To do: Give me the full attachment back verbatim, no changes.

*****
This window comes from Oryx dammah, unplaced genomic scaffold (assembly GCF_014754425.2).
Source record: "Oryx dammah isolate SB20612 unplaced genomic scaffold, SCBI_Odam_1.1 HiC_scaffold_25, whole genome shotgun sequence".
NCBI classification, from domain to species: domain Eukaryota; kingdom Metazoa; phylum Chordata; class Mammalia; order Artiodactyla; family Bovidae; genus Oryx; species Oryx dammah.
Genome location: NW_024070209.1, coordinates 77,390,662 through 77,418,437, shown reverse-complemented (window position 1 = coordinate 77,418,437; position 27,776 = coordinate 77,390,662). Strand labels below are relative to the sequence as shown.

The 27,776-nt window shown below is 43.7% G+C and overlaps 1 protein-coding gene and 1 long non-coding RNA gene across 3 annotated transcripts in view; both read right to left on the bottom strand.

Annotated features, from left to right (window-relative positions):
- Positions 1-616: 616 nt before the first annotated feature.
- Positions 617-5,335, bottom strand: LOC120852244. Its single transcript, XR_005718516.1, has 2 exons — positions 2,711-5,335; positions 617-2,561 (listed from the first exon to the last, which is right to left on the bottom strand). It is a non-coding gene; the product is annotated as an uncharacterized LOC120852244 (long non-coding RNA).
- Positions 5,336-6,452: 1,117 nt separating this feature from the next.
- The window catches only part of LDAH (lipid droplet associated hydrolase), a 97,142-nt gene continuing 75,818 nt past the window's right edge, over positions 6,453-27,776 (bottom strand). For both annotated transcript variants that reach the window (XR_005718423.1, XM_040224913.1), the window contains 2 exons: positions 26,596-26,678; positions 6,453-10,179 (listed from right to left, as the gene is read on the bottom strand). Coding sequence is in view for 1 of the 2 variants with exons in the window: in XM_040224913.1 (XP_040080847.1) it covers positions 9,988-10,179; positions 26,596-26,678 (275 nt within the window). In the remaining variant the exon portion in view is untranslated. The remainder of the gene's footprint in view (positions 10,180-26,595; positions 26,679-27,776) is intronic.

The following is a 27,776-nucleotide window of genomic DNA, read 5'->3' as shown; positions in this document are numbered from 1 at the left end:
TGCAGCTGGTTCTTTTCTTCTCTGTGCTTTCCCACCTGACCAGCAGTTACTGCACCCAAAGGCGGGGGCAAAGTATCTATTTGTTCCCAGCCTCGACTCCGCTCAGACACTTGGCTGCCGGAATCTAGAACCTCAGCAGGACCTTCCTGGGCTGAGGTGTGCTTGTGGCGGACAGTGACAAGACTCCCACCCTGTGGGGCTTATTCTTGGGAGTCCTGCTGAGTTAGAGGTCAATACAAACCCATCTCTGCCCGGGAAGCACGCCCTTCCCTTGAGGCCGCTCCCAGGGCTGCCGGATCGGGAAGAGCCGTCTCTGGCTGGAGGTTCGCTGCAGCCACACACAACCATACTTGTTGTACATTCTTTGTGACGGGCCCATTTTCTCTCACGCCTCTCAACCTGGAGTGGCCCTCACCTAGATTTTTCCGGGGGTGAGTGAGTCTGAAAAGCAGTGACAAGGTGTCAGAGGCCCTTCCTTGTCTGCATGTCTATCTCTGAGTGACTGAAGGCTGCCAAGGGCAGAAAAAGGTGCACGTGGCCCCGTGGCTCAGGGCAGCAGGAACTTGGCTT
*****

This window comes from Oryx dammah, unplaced genomic scaffold (assembly GCF_014754425.2).
Source record: "Oryx dammah isolate SB20612 unplaced genomic scaffold, SCBI_Odam_1.1 HiC_scaffold_25, whole genome shotgun sequence".
NCBI classification, from domain to species: domain Eukaryota; kingdom Metazoa; phylum Chordata; class Mammalia; order Artiodactyla; family Bovidae; genus Oryx; species Oryx dammah.
Genome location: NW_024070209.1, coordinates 77,390,662 through 77,418,437, shown reverse-complemented (window position 1 = coordinate 77,418,437; position 27,776 = coordinate 77,390,662). Strand labels below are relative to the sequence as shown.

The 27,776-nt window shown below is 43.7% G+C and overlaps 1 protein-coding gene and 1 long non-coding RNA gene across 3 annotated transcripts in view; both read right to left on the bottom strand.

Annotated features, from left to right (window-relative positions):
- Positions 1-616: 616 nt before the first annotated feature.
- Positions 617-5,335, bottom strand: LOC120852244. Its single transcript, XR_005718516.1, has 2 exons — positions 2,711-5,335; positions 617-2,561 (listed from the first exon to the last, which is right to left on the bottom strand). It is a non-coding gene; the product is annotated as an uncharacterized LOC120852244 (long non-coding RNA).
- Positions 5,336-6,452: 1,117 nt separating this feature from the next.
- The window catches only part of LDAH (lipid droplet associated hydrolase), a 97,142-nt gene continuing 75,818 nt past the window's right edge, over positions 6,453-27,776 (bottom strand). For both annotated transcript variants that reach the window (XR_005718423.1, XM_040224913.1), the window contains 2 exons: positions 26,596-26,678; positions 6,453-10,179 (listed from right to left, as the gene is read on the bottom strand). Coding sequence is in view for 1 of the 2 variants with exons in the window: in XM_040224913.1 (XP_040080847.1) it covers positions 9,988-10,179; positions 26,596-26,678 (275 nt within the window). In the remaining variant the exon portion in view is untranslated. The remainder of the gene's footprint in view (positions 10,180-26,595; positions 26,679-27,776) is intronic.

The following is a 27,776-nucleotide window of genomic DNA, read 5'->3' as shown; positions in this document are numbered from 1 at the left end:
TGCAGCTGGTTCTTTTCTTCTCTGTGCTTTCCCACCTGACCAGCAGTTACTGCACCCAAAGGCGGGGGCAAAGTATCTATTTGTTCCCAGCCTCGACTCCGCTCAGACACTTGGCTGCCGGAATCTAGAACCTCAGCAGGACCTTCCTGGGCTGAGGTGTGCTTGTGGCGGACAGTGACAAGACTCCCACCCTGTGGGGCTTATTCTTGGGAGTCCTGCTGAGTTAGAGGTCAATACAAACCCATCTCTGCCCGGGAAGCACGCCCTTCCCTTGAGGCCGCTCCCAGGGCTGCCGGATCGGGAAGAGCCGTCTCTGGCTGGAGGTTCGCTGCAGCCACACACAACCATACTTGTTGTACATTCTTTGTGACGGGCCCATTTTCTCTCACGCCTCTCAACCTGGAGTGGCCCTCACCTAGATTTTTCCGGGGGTGAGTGAGTCTGAAAAGCAGTGACAAGGTGTCAGAGGCCCTTCCTTGTCTGCATGTCTATCTCTGAGTGACTGAAGGCTGCCAAGGGCAGAAAAAGGTGCACGTGGCCCCGTGGCTCAGGGCAGCAGGAACTTGGCTT